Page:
Brazil’s government looking to impose new rules on telcos

10 Apr 2012

The government of Brazil is considering new rules that would compel the country’s fixed line telecoms operators to lower their call rates and expand their networks in order to boost coverage to low-income segments of the population, the Folha de Sao Paulo writes without citing its sources. The paper says Brazil’s authorities are looking to nurture competition in the south American nation, and to that end, will bring forward contract negotiations that were initially scheduled for 2015. Further, the government is said to be keen to eliminate charges for calls between different providers in a bid to drive down end-user rates, and order telcos to ramp up their network investments and even lease out capacity to third-parties to foster competition. If implemented, the new rules would cover fixed telcos such as Telefonica Brasil (Vivo), Telemar Norte Leste (Oi) and Embratel, controlled by the Mexican billionaire Carlos Slim. The paper notes that even as the government looks to proceed down this path, the big telcos are lining up a defence and could challenge any decisions through the courts.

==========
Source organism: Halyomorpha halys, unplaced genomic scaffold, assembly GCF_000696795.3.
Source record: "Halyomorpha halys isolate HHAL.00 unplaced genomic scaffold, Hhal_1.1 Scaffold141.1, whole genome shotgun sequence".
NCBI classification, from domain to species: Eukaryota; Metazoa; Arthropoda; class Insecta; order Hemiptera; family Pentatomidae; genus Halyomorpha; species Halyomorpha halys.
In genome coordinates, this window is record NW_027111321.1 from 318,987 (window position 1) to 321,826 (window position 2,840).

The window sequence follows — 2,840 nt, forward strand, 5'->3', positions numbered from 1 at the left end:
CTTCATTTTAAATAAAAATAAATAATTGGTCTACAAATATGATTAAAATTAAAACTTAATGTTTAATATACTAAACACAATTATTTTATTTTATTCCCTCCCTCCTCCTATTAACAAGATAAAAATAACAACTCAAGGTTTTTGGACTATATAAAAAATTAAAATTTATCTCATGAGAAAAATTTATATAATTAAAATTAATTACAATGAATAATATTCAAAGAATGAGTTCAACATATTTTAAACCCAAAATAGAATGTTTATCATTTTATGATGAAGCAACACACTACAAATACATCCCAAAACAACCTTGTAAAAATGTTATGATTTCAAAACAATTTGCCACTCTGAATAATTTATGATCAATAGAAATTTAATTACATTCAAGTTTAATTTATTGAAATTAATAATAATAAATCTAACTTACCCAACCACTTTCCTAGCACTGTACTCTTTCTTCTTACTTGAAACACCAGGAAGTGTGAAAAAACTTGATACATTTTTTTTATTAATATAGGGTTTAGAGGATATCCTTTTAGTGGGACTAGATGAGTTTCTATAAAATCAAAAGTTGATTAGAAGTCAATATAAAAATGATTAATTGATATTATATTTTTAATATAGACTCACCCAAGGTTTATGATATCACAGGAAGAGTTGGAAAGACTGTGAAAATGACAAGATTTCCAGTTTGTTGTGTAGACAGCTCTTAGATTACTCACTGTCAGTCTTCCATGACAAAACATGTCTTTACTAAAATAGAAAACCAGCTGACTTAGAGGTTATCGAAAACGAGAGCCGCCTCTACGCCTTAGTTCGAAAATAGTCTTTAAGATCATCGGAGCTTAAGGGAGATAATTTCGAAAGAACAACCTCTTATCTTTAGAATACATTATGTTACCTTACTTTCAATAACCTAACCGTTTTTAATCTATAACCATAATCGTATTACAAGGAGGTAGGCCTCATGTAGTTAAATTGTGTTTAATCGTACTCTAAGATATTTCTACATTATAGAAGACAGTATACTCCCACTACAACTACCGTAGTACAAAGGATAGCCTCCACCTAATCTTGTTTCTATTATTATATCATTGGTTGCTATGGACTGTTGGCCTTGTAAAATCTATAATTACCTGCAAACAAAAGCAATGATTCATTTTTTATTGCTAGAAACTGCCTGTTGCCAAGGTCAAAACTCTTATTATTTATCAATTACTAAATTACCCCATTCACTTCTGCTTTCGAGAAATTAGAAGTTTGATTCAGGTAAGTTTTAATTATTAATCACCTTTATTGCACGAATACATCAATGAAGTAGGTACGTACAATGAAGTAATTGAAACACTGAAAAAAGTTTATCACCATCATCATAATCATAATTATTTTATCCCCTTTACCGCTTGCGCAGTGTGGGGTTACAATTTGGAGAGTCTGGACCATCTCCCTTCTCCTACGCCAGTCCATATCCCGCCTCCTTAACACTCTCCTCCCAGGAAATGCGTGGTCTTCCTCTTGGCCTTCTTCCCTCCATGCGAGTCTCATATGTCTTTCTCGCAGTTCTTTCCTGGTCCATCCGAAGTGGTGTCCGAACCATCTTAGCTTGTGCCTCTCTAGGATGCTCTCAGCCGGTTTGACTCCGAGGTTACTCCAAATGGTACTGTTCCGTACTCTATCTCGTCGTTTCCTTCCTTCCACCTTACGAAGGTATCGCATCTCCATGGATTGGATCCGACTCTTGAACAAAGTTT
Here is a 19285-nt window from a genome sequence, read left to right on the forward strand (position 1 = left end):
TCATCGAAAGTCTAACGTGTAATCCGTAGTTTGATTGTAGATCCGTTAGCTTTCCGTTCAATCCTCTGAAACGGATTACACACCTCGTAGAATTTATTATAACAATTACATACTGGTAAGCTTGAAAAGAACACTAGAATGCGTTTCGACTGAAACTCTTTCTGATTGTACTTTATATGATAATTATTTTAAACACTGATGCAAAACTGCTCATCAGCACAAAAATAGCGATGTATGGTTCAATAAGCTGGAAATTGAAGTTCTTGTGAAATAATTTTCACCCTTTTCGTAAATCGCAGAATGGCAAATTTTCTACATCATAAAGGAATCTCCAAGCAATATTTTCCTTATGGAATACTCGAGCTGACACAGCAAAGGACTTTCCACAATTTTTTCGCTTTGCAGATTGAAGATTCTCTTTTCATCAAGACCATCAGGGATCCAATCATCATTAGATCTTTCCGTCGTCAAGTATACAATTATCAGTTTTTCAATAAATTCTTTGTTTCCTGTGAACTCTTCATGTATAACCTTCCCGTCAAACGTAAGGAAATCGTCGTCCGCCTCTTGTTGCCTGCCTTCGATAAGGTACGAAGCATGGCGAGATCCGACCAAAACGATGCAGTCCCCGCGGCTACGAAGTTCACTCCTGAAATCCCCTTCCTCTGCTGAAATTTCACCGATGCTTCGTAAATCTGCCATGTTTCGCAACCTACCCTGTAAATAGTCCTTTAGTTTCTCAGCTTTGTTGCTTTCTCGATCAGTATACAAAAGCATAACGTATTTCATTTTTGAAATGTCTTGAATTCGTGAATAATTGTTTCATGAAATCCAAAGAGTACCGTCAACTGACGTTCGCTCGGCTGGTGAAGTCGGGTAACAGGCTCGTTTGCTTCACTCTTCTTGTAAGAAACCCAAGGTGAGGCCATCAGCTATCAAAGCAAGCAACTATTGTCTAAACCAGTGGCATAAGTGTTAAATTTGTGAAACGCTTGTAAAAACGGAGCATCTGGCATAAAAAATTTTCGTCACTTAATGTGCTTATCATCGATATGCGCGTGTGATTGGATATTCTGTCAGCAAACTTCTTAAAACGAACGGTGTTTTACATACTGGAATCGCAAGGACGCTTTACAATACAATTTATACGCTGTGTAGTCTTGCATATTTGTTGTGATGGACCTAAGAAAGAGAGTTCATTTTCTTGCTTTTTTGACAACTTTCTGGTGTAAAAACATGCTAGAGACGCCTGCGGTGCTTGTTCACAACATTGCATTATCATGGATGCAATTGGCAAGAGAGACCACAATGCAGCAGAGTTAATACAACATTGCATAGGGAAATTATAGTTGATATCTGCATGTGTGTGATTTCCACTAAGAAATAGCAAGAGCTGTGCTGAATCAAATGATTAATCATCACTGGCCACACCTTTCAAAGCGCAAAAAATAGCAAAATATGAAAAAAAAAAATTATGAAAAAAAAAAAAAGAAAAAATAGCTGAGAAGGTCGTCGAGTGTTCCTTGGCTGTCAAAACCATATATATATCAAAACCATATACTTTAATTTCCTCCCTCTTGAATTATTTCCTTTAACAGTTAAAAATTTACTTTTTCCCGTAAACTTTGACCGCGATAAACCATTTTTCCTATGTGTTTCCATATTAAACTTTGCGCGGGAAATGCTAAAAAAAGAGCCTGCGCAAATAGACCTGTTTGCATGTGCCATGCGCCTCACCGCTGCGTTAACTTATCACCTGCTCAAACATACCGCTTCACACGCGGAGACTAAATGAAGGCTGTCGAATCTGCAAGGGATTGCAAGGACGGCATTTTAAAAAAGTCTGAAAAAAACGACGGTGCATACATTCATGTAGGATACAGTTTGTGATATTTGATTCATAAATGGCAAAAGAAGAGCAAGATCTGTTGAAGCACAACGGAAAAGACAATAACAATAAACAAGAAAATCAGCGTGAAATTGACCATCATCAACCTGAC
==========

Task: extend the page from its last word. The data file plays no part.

Brazil, Oi, Telefonica Brasil (Vivo)